Policyholder Services



Hold Harmless Clauses

By Betsy Kelley, OMIC Underwriting Manager

Digest, Spring 2000

Contracts are a fact of life in most ophthalmic practices today. Providers sign contracts with health care plans, laser centers, finance companies, and other entities. Contracts outline each party’s responsibilities, compensation, and other terms. In many instances, contracts may include provisions that affect a provider’s professional liability exposure.

One provision frequently found in contracts is a hold harmless or indemnification clause whereby one party (usually the physician) agrees to contractually assume the liability exposure of the other party. Some indemnification clauses are quite broad, requiring that the physician hold the other party harmless for “any and all claims, suits, losses, or damages” arising from services rendered, without regard to which party was responsible for such activities or whether negligence was involved.

Other clauses are sufficiently narrow and require that the physician hold the other party harmless only for “claims, suits, losses, or damages arising solely from the physician’s negligence and not otherwise covered by insurance.” Indemnification clauses may be unilateral, meaning that only one party holds the other harmless, or they may be mutual, meaning that both parties agree to hold the other harmless for its own negligent actions.

OMIC provides limited contractual liability coverage within policy limits for indemnity and reasonable defense costs that insureds become legally obligated to pay pursuant to a hold harmless or indemnification agreement in a written contract between the insured and a hospital, health maintenance organization, preferred provider organization, or other managed care entity. This coverage is limited to indemnity and defense costs incurred solely from the performance of professional services provided by the insured and is solely for medical incidents otherwise covered under the policy. In certain circumstances, OMIC may, for an additional premium, extend contractual liability coverage by endorsement to other entities that are not engaged in the practice of medicine but may incur liability exposure as a result of their relationship with the insured.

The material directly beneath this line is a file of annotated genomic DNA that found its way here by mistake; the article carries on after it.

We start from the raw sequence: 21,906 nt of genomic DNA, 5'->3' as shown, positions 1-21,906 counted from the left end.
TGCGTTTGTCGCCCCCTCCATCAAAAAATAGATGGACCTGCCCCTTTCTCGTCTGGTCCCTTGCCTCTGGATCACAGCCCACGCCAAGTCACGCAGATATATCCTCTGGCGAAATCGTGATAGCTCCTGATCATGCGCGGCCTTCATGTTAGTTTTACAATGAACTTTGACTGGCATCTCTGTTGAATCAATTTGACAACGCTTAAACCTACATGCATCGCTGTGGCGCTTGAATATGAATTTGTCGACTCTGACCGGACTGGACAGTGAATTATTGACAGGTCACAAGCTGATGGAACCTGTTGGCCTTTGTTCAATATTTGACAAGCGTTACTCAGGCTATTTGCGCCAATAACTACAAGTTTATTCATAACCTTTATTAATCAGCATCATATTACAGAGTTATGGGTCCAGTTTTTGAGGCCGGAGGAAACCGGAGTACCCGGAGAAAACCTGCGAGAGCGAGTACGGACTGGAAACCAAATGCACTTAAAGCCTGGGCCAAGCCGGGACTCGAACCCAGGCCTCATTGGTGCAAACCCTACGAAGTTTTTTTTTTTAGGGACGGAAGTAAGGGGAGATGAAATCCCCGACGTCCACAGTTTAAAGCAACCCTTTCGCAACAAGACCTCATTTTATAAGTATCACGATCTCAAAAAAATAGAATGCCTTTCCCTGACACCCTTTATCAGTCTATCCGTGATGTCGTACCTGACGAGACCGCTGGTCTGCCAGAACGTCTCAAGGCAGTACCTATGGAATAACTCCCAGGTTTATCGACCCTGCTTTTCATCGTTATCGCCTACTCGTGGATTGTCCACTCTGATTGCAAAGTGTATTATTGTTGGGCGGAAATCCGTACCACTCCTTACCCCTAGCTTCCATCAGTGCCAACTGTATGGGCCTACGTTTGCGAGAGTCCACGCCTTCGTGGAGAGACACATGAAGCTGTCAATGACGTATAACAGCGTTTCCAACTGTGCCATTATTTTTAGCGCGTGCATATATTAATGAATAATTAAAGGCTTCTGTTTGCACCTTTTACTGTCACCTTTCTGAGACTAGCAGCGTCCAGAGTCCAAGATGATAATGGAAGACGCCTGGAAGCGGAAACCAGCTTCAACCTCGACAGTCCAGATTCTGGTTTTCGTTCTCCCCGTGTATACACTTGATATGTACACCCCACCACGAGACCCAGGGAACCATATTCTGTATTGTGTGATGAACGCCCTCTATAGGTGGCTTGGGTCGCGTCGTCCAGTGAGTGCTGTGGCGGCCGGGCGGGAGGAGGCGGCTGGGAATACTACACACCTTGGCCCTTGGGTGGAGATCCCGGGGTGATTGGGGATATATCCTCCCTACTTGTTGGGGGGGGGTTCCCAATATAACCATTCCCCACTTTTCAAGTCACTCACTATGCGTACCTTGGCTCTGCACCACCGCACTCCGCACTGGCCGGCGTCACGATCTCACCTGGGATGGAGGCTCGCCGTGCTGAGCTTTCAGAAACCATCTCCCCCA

OMIC’s policy excludes coverage for liability assumed under contract with other types of organizations if such liability would not exist in the absence of the contract. Therefore, OMIC generally recommends that indemnification clauses be removed from the contract, if possible. If the clause cannot be removed, OMIC recommends that it be replaced with a narrow, mutual hold harmless clause in which each party agrees to indemnify the other for losses arising solely from the party’s negligence.

Additional Insureds

A new trend is emerging in which organizations are no longer satisfied merely having the physician contractually agree to hold them harmless in the event of a claim. Instead, they are now adding clauses to their contracts requiring that the physician name them as an additional insured under the physician’s policy.

OMIC is generally able to name a third party as an additional insured only in situations where the entity is a management services organization (MSO) involved in administrative activities such as the purchase of equipment, billing, and other matters. Because they do not render medical services themselves, such organizations are frequently unable to purchase medical malpractice policies of their own.

With the exception of MSOs, OMIC will not name third parties, such as medical professional corporations or laser refractive centers, as additional insureds. Because these organizations render professional services themselves and are likely to be responsible to some extent for supervision and control of the physician’s activities, they are equipped to insure themselves or to purchase separate coverage for their liabilities. It is generally in the best interests of both parties to purchase their own insurance policy so separate limits apply. Otherwise, each party’s limits are reduced by any indemnity paid on behalf of the other party.

Other Provisions

Other contract provisions may specify the limits of liability that the physician must carry or may require that the physician provide evidence of insurance. Upon request, OMIC can issue a certificate of insurance to the organization, specifying the insured’s policy number, effective and expiration dates of coverage, and limits of liability. In addition, OMIC also will attempt to notify the certificate holder of any material changes in coverage, such as a change in limits or cancellation of coverage. Some contracts may require that the organization be provided with advance notice prior to cancellation or coverage changes. Although OMIC will do its best to provide ample notice to certificate holders, OMIC itself may not receive sufficient advance notice of requested changes to comply with such contract provisions. For this reason, such requirements should be removed from any contract.

As a service to its insureds, OMIC will review contract language as it relates to professional liability issues and provide advice regarding uninsured risks. To have OMIC review these contract provisions, contact the Risk Management Department at (800) 562-6642, ext. 603 or fax the specific clauses to (415) 771-7087.*

*UPDATED 10/14/2014:  OMIC no longer reviews contract language. However, as a service available only to its insureds, OMIC will provide an analysis of indemnification agreements prepared by our Legal Counsel. Policyholders may share this analysis with their own attorney. To obtain this analysis, contact the Underwriting Department at (800) 562-6642, option 1 or via email at underwriting@omic.com, or the Risk Management Department at (800) 562-6642, option 4 or via email at riskmanagement@omic.com.

 

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